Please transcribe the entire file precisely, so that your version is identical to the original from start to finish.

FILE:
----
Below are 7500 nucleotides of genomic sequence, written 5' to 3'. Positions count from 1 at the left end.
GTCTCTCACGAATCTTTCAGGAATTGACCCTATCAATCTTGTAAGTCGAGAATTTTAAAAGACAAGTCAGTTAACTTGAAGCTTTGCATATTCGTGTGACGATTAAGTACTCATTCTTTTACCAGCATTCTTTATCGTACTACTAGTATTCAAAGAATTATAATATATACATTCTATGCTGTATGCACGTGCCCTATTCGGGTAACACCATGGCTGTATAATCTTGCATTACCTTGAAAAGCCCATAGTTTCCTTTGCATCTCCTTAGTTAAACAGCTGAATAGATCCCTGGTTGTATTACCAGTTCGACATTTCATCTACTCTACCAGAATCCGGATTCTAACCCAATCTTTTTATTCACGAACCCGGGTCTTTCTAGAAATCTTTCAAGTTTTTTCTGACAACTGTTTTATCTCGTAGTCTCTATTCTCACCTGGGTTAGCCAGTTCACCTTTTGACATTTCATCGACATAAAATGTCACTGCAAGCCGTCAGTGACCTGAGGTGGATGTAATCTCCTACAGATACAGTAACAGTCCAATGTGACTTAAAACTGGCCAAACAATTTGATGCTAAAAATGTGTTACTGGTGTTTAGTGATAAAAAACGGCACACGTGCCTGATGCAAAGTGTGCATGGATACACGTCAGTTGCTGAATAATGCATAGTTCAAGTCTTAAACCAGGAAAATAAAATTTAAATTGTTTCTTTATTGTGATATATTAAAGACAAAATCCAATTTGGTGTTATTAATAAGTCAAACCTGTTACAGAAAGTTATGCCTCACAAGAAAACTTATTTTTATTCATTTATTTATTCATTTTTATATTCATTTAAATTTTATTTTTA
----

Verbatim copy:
Below are 7500 nucleotides of genomic sequence, written 5' to 3'. Positions count from 1 at the left end.
GTCTCTCACGAATCTTTCAGGAATTGACCCTATCAATCTTGTAAGTCGAGAATTTTAAAAGACAAGTCAGTTAACTTGAAGCTTTGCATATTCGTGTGACGATTAAGTACTCATTCTTTTACCAGCATTCTTTATCGTACTACTAGTATTCAAAGAATTATAATATATACATTCTATGCTGTATGCACGTGCCCTATTCGGGTAACACCATGGCTGTATAATCTTGCATTACCTTGAAAAGCCCATAGTTTCCTTTGCATCTCCTTAGTTAAACAGCTGAATAGATCCCTGGTTGTATTACCAGTTCGACATTTCATCTACTCTACCAGAATCCGGATTCTAACCCAATCTTTTTATTCACGAACCCGGGTCTTTCTAGAAATCTTTCAAGTTTTTTCTGACAACTGTTTTATCTCGTAGTCTCTATTCTCACCTGGGTTAGCCAGTTCACCTTTTGACATTTCATCGACATAAAATGTCACTGCAAGCCGTCAGTGACCTGAGGTGGATGTAATCTCCTACAGATACAGTAACAGTCCAATGTGACTTAAAACTGGCCAAACAATTTGATGCTAAAAATGTGTTACTGGTGTTTAGTGATAAAAAACGGCACACGTGCCTGATGCAAAGTGTGCATGGATACACGTCAGTTGCTGAATAATGCATAGTTCAAGTCTTAAACCAGGAAAATAAAATTTAAATTGTTTCTTTATTGTGATATATTAAAGACAAAATCCAATTTGGTGTTATTAATAAGTCAAACCTGTTACAGAAAGTTATGCCTCACAAGAAAACTTATTTTTATTCATTTATTTATTCATTTTTATATTCATTTAAATTTTATTTTTA